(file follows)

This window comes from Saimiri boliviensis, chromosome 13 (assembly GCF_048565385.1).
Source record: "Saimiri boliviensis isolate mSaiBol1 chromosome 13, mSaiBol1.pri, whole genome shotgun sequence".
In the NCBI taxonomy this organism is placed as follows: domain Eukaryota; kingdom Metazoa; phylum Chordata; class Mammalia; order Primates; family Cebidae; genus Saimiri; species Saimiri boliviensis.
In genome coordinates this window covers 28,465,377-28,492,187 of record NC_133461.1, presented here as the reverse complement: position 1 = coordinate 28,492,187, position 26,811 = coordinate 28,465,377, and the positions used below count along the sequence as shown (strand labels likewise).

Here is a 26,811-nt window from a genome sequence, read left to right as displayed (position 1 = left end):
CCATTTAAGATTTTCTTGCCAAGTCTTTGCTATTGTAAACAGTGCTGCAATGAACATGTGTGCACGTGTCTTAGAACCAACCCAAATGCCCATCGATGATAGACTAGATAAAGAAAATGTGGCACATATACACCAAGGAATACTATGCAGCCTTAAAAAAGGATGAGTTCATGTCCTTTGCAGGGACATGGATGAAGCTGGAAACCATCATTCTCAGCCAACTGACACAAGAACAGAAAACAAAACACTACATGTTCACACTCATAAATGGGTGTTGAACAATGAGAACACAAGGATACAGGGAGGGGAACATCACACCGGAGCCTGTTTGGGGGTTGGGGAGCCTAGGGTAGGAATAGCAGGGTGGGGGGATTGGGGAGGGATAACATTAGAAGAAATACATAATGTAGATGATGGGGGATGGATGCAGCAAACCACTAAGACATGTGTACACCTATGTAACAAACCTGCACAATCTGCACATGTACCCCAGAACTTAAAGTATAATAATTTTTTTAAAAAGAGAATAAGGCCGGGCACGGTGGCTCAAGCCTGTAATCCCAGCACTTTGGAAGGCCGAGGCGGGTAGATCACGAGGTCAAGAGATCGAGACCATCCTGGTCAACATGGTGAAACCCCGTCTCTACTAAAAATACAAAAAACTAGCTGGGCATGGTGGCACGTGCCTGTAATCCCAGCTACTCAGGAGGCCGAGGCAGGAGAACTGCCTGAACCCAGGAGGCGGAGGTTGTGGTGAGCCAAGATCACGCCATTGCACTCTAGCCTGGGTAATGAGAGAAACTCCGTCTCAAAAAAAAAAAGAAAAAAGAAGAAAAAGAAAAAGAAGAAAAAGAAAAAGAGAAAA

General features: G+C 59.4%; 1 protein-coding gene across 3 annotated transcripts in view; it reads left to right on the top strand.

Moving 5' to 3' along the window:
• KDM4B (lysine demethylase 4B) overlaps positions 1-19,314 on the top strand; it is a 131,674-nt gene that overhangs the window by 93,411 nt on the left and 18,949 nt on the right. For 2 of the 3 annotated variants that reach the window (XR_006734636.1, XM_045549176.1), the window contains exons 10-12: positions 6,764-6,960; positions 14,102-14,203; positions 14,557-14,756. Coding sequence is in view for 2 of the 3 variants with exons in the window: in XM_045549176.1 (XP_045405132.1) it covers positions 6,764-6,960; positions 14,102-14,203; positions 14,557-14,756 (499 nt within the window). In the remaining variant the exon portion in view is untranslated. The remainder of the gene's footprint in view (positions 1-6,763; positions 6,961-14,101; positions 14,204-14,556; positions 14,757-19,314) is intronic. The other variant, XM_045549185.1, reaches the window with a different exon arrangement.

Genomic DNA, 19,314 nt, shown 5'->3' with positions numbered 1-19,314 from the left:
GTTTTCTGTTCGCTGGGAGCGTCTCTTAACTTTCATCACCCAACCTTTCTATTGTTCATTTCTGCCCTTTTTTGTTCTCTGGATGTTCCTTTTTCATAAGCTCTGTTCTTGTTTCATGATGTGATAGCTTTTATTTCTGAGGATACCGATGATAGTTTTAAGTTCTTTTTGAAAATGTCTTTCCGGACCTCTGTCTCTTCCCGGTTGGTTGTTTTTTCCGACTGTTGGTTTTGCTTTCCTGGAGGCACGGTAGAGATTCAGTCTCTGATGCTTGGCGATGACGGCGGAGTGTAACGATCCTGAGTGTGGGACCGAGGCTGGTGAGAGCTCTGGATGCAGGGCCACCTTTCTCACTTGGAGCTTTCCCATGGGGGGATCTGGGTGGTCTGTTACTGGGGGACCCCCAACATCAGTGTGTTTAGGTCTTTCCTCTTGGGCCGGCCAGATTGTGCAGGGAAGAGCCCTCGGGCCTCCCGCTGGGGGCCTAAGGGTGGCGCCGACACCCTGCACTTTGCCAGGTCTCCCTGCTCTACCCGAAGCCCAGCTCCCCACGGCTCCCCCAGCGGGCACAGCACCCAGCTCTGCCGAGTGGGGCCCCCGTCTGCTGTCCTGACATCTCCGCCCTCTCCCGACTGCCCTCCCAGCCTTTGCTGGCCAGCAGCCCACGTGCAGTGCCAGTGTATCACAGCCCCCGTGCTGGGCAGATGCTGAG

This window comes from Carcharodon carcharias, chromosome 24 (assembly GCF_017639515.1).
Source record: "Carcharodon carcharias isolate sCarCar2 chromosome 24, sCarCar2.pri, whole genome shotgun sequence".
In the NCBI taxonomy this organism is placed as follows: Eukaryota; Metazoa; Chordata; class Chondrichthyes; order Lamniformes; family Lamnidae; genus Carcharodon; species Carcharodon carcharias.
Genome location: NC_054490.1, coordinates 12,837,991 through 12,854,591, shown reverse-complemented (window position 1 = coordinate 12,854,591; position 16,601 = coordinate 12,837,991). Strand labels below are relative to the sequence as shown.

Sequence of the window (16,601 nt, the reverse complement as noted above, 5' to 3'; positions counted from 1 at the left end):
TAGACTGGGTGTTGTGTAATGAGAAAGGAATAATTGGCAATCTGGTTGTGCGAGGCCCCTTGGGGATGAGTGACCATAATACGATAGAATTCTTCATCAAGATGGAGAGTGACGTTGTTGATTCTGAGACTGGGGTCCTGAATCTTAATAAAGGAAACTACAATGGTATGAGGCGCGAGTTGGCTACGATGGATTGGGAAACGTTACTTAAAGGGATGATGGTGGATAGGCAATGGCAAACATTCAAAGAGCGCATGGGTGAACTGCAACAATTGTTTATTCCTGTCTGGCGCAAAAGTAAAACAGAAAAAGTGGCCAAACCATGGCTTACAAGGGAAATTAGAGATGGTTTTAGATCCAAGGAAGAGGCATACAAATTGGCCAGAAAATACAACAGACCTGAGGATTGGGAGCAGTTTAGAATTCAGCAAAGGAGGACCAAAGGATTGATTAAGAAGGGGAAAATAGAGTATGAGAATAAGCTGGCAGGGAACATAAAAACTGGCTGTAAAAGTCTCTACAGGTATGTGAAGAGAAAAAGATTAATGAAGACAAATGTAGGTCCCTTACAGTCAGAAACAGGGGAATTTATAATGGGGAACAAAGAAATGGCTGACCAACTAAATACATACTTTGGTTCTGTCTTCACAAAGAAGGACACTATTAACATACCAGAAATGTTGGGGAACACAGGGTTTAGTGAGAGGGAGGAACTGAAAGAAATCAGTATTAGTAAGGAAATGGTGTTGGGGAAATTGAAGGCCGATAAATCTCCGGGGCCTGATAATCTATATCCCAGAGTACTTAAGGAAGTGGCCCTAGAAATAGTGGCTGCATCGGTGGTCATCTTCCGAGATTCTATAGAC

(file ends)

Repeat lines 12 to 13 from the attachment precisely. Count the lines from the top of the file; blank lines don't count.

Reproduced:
This window comes from Carcharodon carcharias, chromosome 24 (assembly GCF_017639515.1).
Source record: "Carcharodon carcharias isolate sCarCar2 chromosome 24, sCarCar2.pri, whole genome shotgun sequence".